Technology Allows Students to See Live Performance of 'Hamlet'
BY HANNAH SHARPE
As the semester waned toward Christmas break, Ann Petersen, an advance placement English teacher at Pinecrest High School, relented to her students' restlessness, and gave her class an afternoon off to go to the movies.
Well, sort of.
Instead of spending the day in the classroom going over William Shakespeare's "Hamlet," Petersen decided to give her students a chance see the play come to life - live from London.
Thanks to the Sunrise Theater's broadcast program of live theater performances, students were treated to front row seats at the London National Theatre's performance of "Hamlet" via simulcast in Southern Pines.
The Sunrise is in its second year of offering live, high-definition simulcast performances from The Metropolitan Opera in New York City and the National Theatre in London to the community.
Ann Petersen said she jumped at the opportunity to give her students a chance to see the play in a live performance.
"It's an exposure," Petersen said. "Many of the students here today have never been to see a performance of Shakespeare's works. While I can't afford to get them all to London, I can give them a piece of it."
Emily Rolland, a student in Petersen's class, said she was surprised to discover access to major theatrical performances from a premier theater in her own community.
"It's neat to be so globally connected like this," she said. "To see something like 'Hamlet' acted out so well in London is pretty epic. You can get a better idea of what was actually meant to go on in the play."
Students read the play aloud and watched parts of the movie in Petersen's class before seeing the live performance.
Jason Wolonick often read Hamlet's role aloud in class. A fan of theater arts, he said he tried to "put some energy" into the character of Hamlet while he read, but he said that some of his classmates did not enjoy reading aloud Shakespeare's iambic pentameter verse, which is sometimes harder to understand.
Before the play, Wolonick said he hoped his classmates would be able to take more away from the story's verse in a live performance.
"I think it'll help them see that it's not just a homework assignment," he said.
Set in modern day, actors portrayed Shakespeare's tragedy of Hamlet, the brooding prince of Denmark, who becomes increasingly erratic with his desire to avenge his father's murder.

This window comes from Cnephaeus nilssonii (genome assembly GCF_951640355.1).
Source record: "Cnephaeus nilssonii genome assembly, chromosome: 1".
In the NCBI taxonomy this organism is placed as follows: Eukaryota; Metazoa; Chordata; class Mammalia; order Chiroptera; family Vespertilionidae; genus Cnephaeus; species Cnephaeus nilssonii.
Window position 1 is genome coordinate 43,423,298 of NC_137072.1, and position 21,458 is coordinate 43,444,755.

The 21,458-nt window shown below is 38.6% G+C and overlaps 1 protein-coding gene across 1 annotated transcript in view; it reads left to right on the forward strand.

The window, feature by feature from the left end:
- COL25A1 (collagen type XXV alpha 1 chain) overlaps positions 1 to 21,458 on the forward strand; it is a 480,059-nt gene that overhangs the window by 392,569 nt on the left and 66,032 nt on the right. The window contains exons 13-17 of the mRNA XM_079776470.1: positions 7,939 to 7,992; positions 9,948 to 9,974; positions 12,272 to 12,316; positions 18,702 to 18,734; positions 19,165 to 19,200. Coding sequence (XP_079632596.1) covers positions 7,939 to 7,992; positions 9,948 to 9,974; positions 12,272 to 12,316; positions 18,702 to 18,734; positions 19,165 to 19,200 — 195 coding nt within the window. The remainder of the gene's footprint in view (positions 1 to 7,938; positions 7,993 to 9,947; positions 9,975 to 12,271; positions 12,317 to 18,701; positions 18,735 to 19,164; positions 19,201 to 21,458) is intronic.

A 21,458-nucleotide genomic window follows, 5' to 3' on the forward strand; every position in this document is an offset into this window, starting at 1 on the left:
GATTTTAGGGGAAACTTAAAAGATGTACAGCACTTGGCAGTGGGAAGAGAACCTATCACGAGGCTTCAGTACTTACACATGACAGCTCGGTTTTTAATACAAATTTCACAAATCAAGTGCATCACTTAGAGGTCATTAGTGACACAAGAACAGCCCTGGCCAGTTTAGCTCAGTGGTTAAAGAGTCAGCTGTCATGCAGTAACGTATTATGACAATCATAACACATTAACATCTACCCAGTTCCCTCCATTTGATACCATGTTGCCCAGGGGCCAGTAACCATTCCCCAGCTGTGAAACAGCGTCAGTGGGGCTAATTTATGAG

For several of Petersen's students, seeing the play in its true medium, along with the modern setting, made the story's greater themes come alive.
"I think that the way ['Hamlet'] was portrayed in this play was a little easier to understand than the movie and what we read," Neal Lewis said. "I like that they stayed true to the play because I was able to pick up on a lot of the quotes."
Nichole Mayberry was expecting to see the play set in its original period but found that the story still conveyed the same meaning in a different setting.
"[The modern setting] kind of threw me for a loop in the beginning there," she said. "The themes are still relevant today. [The story is] not something that's stuck in time. It can always take on new twists and turns and still essentially be Shakespeare."
Mayberry said she would love to go to London to see a real performance, but she'll settle for a live simulcast for the time being, now that she knows they are at the Sunrise.
She hopes to come back for more performances in the future, especially if a performance of "Frankenstein" is ever on the schedule.
Petersen said she is thankful to live in a community with a deep appreciation for the arts and to be able to expose that appreciation to her students.
"It's shockingly wonderful that this is right here," she said. "This was just a fortuitous and wonderful piece of luck that we were studying 'Hamlet' now."
Petersen is already tailoring next semester's syllabus to include a trip back to the Sunrise to see "King Lear" in February.
"It's just another piece to fit into the British literature component of 12th-grade English," she said.
Anyone wanting more information about live simulcast performances at the Sunrise Theater can call (910) 692-8501 or visit www.sunrisetheater.com.
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